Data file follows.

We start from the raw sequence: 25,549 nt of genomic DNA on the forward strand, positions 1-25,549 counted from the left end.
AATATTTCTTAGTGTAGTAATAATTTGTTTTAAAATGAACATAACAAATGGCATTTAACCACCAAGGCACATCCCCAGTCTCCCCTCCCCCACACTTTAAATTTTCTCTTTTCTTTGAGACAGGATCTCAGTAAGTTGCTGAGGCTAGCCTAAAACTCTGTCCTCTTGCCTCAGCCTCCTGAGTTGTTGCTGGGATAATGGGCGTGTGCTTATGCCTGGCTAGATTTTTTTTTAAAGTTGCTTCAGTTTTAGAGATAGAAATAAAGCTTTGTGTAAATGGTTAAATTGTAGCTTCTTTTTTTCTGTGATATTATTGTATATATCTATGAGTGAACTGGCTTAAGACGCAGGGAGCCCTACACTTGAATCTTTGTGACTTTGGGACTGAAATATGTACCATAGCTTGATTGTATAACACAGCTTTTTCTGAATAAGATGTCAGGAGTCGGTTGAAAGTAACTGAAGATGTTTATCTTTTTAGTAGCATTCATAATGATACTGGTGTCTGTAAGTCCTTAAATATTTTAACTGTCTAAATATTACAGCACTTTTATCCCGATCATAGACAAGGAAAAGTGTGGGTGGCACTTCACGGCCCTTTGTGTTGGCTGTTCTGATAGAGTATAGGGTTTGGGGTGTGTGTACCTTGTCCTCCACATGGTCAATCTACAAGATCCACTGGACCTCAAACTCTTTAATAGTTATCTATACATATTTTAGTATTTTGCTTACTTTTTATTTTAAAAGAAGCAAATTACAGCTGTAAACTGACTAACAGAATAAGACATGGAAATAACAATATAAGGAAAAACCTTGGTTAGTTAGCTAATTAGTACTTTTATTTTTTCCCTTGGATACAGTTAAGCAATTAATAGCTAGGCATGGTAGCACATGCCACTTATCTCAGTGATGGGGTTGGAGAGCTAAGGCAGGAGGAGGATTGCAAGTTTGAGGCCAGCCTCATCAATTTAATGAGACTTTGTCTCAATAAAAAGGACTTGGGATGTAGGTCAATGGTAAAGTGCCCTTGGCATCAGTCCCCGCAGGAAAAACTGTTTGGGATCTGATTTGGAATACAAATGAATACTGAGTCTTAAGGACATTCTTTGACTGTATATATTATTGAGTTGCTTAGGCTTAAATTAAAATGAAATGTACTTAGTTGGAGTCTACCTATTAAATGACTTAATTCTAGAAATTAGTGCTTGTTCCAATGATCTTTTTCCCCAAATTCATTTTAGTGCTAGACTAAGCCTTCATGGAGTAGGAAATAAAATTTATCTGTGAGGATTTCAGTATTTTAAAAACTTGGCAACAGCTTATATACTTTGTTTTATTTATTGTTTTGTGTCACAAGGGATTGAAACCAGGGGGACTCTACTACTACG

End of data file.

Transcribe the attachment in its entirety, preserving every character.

We start from the raw sequence: 25,549 nt of genomic DNA on the forward strand, positions 1-25,549 counted from the left end.
AATATTTCTTAGTGTAGTAATAATTTGTTTTAAAATGAACATAACAAATGGCATTTAACCACCAAGGCACATCCCCAGTCTCCCCTCCCCCACACTTTAAATTTTCTCTTTTCTTTGAGACAGGATCTCAGTAAGTTGCTGAGGCTAGCCTAAAACTCTGTCCTCTTGCCTCAGCCTCCTGAGTTGTTGCTGGGATAATGGGCGTGTGCTTATGCCTGGCTAGATTTTTTTTTAAAGTTGCTTCAGTTTTAGAGATAGAAATAAAGCTTTGTGTAAATGGTTAAATTGTAGCTTCTTTTTTTCTGTGATATTATTGTATATATCTATGAGTGAACTGGCTTAAGACGCAGGGAGCCCTACACTTGAATCTTTGTGACTTTGGGACTGAAATATGTACCATAGCTTGATTGTATAACACAGCTTTTTCTGAATAAGATGTCAGGAGTCGGTTGAAAGTAACTGAAGATGTTTATCTTTTTAGTAGCATTCATAATGATACTGGTGTCTGTAAGTCCTTAAATATTTTAACTGTCTAAATATTACAGCACTTTTATCCCGATCATAGACAAGGAAAAGTGTGGGTGGCACTTCACGGCCCTTTGTGTTGGCTGTTCTGATAGAGTATAGGGTTTGGGGTGTGTGTACCTTGTCCTCCACATGGTCAATCTACAAGATCCACTGGACCTCAAACTCTTTAATAGTTATCTATACATATTTTAGTATTTTGCTTACTTTTTATTTTAAAAGAAGCAAATTACAGCTGTAAACTGACTAACAGAATAAGACATGGAAATAACAATATAAGGAAAAACCTTGGTTAGTTAGCTAATTAGTACTTTTATTTTTTCCCTTGGATACAGTTAAGCAATTAATAGCTAGGCATGGTAGCACATGCCACTTATCTCAGTGATGGGGTTGGAGAGCTAAGGCAGGAGGAGGATTGCAAGTTTGAGGCCAGCCTCATCAATTTAATGAGACTTTGTCTCAATAAAAAGGACTTGGGATGTAGGTCAATGGTAAAGTGCCCTTGGCATCAGTCCCCGCAGGAAAAACTGTTTGGGATCTGATTTGGAATACAAATGAATACTGAGTCTTAAGGACATTCTTTGACTGTATATATTATTGAGTTGCTTAGGCTTAAATTAAAATGAAATGTACTTAGTTGGAGTCTACCTATTAAATGACTTAATTCTAGAAATTAGTGCTTGTTCCAATGATCTTTTTCCCCAAATTCATTTTAGTGCTAGACTAAGCCTTCATGGAGTAGGAAATAAAATTTATCTGTGAGGATTTCAGTATTTTAAAAACTTGGCAACAGCTTATATACTTTGTTTTATTTATTGTTTTGTGTCACAAGGGATTGAAACCAGGGGGACTCTACTACTACG